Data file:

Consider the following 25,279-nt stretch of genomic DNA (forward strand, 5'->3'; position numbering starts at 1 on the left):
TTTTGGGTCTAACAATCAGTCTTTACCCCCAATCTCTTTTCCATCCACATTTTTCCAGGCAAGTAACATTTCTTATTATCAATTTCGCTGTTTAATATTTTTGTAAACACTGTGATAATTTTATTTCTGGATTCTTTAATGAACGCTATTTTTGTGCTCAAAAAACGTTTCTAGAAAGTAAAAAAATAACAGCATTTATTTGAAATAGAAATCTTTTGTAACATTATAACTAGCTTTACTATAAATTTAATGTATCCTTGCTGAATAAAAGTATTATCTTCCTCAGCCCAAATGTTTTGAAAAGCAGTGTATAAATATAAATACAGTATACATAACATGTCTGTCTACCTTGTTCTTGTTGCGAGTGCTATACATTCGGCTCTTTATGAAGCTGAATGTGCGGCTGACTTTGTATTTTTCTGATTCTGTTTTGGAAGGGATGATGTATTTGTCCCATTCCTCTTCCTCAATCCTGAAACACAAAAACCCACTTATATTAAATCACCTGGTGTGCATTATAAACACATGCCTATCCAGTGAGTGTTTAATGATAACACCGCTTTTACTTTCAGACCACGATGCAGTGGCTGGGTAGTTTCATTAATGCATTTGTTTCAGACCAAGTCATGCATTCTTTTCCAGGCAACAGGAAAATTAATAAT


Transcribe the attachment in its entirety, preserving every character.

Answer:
Consider the following 25,279-nt stretch of genomic DNA (forward strand, 5'->3'; position numbering starts at 1 on the left):
TTTTGGGTCTAACAATCAGTCTTTACCCCCAATCTCTTTTCCATCCACATTTTTCCAGGCAAGTAACATTTCTTATTATCAATTTCGCTGTTTAATATTTTTGTAAACACTGTGATAATTTTATTTCTGGATTCTTTAATGAACGCTATTTTTGTGCTCAAAAAACGTTTCTAGAAAGTAAAAAAATAACAGCATTTATTTGAAATAGAAATCTTTTGTAACATTATAACTAGCTTTACTATAAATTTAATGTATCCTTGCTGAATAAAAGTATTATCTTCCTCAGCCCAAATGTTTTGAAAAGCAGTGTATAAATATAAATACAGTATACATAACATGTCTGTCTACCTTGTTCTTGTTGCGAGTGCTATACATTCGGCTCTTTATGAAGCTGAATGTGCGGCTGACTTTGTATTTTTCTGATTCTGTTTTGGAAGGGATGATGTATTTGTCCCATTCCTCTTCCTCAATCCTGAAACACAAAAACCCACTTATATTAAATCACCTGGTGTGCATTATAAACACATGCCTATCCAGTGAGTGTTTAATGATAACACCGCTTTTACTTTCAGACCACGATGCAGTGGCTGGGTAGTTTCATTAATGCATTTGTTTCAGACCAAGTCATGCATTCTTTTCCAGGCAACAGGAAAATTAATAAT